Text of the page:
Joan lived out the “Cross of Christ” in the example of Mary, and allowed God to lead her on a new road.

Our lives are also a journey into the unknown, on which we repeatedly experience adversities and uncertainties. Sometimes it may look to us as if God doesn’t think of or remember us. One of our main preoccupations is to safeguard our life. We fear the unforeseen, the uncertain, and the lack of control over events.

Saint Joan teaches us openness to God’s plan (that is, to His Providence), and docility to the actions of the Holy Spirit.

After the annulment of her marriage, Joan was greatly pained, even felt despondent, which badly affected her already fragile health. For many months she wouldn’t leave her apartments in the Amboise Castle. From the human viewpoint, everything seemed hopeless!

The Chronicles of the Order report:
“She suffered a great pain within her heart without letting it show. The enormity of her suffering was even greater in her soul, because she could properly assess the whole situation...”

However, her consolation was in the hope placed in God that everything would eventually turn out to great good and benefit, of which she spoke to her confessor, Fr. Gabriel Maria: “At that hour, when the news of the court ruling was delivered to me, I received the grace to understand that God allowed it all so that I could do much good – which I always so fervently desired... "

Joan did not close in on herself, did not become centered on herself or her misery, her sufferings. Instead, she turned to Christ and sought in Him the solace and meaning of these events; she drew her strength from Him and confidently united with Him in the Eucharist, in the contemplation of the Word of God and the Lord’s Passion.

Saint Joan’s misfortune turned to be the source of blessing and her spiritual growth. She teaches us that our every imperfection, failure, humiliation and rejection, as well as the ensuing loneliness, suffering, and setback, are the opportunities of meeting God, uniting with Him, and growing in His Love. A successful family and married life is a gift of God, and we must do everything to make it happen. But also the suffered rejection and humiliation, though bad in themselves, never condemn a person to a less happy life. The example of St. Joan proves that such a life can become commendable, fertile, and happy; but it is above all the road on which God somehow compensates our problems with spiritual gifts, for which we just need to reach with faith and love.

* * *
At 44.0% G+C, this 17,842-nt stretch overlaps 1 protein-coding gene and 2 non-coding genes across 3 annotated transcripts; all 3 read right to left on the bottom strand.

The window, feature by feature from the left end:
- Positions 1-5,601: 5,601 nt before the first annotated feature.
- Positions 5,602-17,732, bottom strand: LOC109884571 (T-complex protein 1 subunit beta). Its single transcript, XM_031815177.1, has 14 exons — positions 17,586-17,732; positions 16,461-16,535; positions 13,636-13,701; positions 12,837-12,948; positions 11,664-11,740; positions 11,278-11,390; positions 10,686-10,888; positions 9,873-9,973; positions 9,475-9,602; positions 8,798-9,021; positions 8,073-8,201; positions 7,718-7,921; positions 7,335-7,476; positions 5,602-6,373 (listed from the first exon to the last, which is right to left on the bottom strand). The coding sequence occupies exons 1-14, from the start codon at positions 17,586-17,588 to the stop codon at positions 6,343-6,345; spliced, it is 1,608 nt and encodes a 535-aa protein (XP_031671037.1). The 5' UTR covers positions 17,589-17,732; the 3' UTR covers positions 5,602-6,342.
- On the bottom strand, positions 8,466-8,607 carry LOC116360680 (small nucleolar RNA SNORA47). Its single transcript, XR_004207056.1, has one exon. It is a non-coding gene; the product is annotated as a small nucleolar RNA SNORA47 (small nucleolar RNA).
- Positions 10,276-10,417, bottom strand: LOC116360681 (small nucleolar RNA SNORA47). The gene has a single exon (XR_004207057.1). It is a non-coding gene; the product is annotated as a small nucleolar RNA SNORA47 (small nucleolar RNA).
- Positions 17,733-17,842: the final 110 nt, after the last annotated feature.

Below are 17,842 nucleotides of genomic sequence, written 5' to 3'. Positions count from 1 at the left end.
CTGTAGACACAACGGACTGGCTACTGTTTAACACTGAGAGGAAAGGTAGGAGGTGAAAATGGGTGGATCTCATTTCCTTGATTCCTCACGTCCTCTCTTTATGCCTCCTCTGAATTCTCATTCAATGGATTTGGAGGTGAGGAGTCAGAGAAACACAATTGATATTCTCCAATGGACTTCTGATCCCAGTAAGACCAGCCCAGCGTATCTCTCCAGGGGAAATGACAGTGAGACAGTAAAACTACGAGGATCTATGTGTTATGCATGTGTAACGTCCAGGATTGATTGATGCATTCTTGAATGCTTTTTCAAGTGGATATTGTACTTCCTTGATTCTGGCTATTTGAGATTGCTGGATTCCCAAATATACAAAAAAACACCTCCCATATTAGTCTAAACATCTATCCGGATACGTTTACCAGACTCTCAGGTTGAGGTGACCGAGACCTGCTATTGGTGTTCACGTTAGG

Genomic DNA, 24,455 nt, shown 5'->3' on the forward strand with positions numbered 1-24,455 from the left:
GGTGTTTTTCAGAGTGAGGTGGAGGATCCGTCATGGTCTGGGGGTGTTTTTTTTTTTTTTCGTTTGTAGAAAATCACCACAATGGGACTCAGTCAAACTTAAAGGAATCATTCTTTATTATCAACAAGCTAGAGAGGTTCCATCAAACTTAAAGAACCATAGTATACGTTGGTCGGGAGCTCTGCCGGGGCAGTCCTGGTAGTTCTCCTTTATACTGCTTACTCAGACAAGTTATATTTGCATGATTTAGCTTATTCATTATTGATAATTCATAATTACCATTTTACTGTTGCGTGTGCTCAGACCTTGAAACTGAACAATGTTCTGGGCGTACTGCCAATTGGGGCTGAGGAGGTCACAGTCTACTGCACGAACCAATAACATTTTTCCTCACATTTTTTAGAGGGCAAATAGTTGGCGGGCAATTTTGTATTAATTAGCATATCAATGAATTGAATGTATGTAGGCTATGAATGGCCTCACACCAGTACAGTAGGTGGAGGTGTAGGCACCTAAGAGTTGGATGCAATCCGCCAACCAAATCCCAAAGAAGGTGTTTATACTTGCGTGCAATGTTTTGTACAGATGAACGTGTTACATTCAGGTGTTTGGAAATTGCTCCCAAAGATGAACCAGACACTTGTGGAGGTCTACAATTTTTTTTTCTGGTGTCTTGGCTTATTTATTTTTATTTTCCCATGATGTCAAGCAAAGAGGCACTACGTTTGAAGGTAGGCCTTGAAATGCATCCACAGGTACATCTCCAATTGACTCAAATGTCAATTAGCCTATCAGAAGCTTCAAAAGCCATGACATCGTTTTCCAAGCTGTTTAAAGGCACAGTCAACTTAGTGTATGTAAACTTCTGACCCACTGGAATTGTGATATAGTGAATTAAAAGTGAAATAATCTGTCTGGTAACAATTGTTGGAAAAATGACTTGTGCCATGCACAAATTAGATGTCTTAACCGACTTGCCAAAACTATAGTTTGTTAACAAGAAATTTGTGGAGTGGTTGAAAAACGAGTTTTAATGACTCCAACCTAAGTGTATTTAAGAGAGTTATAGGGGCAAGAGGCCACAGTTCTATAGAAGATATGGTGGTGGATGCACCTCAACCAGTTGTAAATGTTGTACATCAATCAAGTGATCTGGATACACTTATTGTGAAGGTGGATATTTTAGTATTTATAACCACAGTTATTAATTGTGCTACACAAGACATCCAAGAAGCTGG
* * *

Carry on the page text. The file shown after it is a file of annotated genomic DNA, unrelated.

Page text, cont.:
C - God expects our cooperation.

Having accepted her cross – the annulment of her marriage (because God so willed), Joan received the title of a Duchess. She had a deep sense of responsibility for the management of the state, even if it was just a small principality of Berry, and the notion of resigning from the mission entrusted to her not only by the king of France but by God, the Lord of all power, never crossed her mind.

In working together with the grace, she used all their talents to meet their obligations.

Joan was guided by charity and helped people in their every need ...
She forgave her former husband...
Lord God did great good through her, while thanks to her patience and obedience to God’s will, the Order of the Blessed Virgin Mary – the Annunciade Sisters – was founded and still exists today! Praise the Lord!

Chapel in the former convent of the Annunciades in Bourges that holds the empty sarcophagus of St. Joan of France.

IV – Conclusion
The life St. Joan is primarily a testimony of faith that can strengthen and encourage us to persevere with God and the Mother of Jesus, despite all adversities and resistance to good.

Do we set out on the road of trust in God and never leave it even if we encounter obstacles?

If this road seems uncertain, dark, even crazy in human opinion, do we open ourselves to God's call, wanting to look at everything through His eyes and to stay serene in every situation; do we cherish in our hearts the peace and joy from being with God and bringing Him into the lives of others?

God can perform great things in our lives. Our job is to trust Him implicitly: “All for His glory and for our salvation!”

This prayer, left to us by St. Joan, invites us through Mary to entrust ourselves completely to God, to adapt to His plan, and please Him in all things:

"O Mary, Virgin and Mother of Jesus,
Grant that I think, say, and do all that 
is most pleasing to God and to you.”